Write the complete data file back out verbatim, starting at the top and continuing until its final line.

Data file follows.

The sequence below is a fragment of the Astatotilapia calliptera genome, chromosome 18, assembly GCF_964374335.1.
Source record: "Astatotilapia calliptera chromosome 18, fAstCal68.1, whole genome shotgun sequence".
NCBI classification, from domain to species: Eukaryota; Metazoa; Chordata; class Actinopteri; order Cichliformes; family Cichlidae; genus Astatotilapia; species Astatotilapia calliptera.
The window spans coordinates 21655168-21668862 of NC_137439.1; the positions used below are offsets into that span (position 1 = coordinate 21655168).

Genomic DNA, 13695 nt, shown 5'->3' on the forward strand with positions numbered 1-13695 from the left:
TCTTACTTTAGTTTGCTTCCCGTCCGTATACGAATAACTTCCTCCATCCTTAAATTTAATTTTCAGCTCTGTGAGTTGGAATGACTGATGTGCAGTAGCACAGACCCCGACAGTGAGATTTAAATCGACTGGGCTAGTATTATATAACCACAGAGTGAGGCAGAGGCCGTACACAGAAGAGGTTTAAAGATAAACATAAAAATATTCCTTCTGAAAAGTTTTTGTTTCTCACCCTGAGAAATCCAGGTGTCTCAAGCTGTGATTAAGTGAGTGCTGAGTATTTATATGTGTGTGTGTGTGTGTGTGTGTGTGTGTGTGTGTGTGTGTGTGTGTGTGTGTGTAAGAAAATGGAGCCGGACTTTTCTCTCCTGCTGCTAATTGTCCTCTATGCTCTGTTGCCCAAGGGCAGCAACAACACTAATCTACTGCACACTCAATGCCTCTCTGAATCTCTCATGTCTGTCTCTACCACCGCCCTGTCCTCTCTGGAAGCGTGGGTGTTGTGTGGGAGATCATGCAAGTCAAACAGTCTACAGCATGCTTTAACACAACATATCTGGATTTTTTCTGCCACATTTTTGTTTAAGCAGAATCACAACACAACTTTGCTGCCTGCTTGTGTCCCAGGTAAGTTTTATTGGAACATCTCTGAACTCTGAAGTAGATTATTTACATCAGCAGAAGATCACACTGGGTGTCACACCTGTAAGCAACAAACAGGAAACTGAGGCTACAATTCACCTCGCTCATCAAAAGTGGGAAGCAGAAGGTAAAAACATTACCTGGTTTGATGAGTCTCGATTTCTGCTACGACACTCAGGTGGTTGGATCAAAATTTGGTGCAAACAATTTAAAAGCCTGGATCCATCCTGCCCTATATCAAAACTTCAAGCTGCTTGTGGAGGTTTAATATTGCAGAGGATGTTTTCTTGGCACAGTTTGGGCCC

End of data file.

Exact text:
The sequence below is a fragment of the Astatotilapia calliptera genome, chromosome 18, assembly GCF_964374335.1.
Source record: "Astatotilapia calliptera chromosome 18, fAstCal68.1, whole genome shotgun sequence".
NCBI classification, from domain to species: Eukaryota; Metazoa; Chordata; class Actinopteri; order Cichliformes; family Cichlidae; genus Astatotilapia; species Astatotilapia calliptera.
The window spans coordinates 21655168-21668862 of NC_137439.1; the positions used below are offsets into that span (position 1 = coordinate 21655168).

Genomic DNA, 13695 nt, shown 5'->3' on the forward strand with positions numbered 1-13695 from the left:
TCTTACTTTAGTTTGCTTCCCGTCCGTATACGAATAACTTCCTCCATCCTTAAATTTAATTTTCAGCTCTGTGAGTTGGAATGACTGATGTGCAGTAGCACAGACCCCGACAGTGAGATTTAAATCGACTGGGCTAGTATTATATAACCACAGAGTGAGGCAGAGGCCGTACACAGAAGAGGTTTAAAGATAAACATAAAAATATTCCTTCTGAAAAGTTTTTGTTTCTCACCCTGAGAAATCCAGGTGTCTCAAGCTGTGATTAAGTGAGTGCTGAGTATTTATATGTGTGTGTGTGTGTGTGTGTGTGTGTGTGTGTGTGTGTGTGTGTGTGTGTGTGTAAGAAAATGGAGCCGGACTTTTCTCTCCTGCTGCTAATTGTCCTCTATGCTCTGTTGCCCAAGGGCAGCAACAACACTAATCTACTGCACACTCAATGCCTCTCTGAATCTCTCATGTCTGTCTCTACCACCGCCCTGTCCTCTCTGGAAGCGTGGGTGTTGTGTGGGAGATCATGCAAGTCAAACAGTCTACAGCATGCTTTAACACAACATATCTGGATTTTTTCTGCCACATTTTTGTTTAAGCAGAATCACAACACAACTTTGCTGCCTGCTTGTGTCCCAGGTAAGTTTTATTGGAACATCTCTGAACTCTGAAGTAGATTATTTACATCAGCAGAAGATCACACTGGGTGTCACACCTGTAAGCAACAAACAGGAAACTGAGGCTACAATTCACCTCGCTCATCAAAAGTGGGAAGCAGAAGGTAAAAACATTACCTGGTTTGATGAGTCTCGATTTCTGCTACGACACTCAGGTGGTTGGATCAAAATTTGGTGCAAACAATTTAAAAGCCTGGATCCATCCTGCCCTATATCAAAACTTCAAGCTGCTTGTGGAGGTTTAATATTGCAGAGGATGTTTTCTTGGCACAGTTTGGGCCC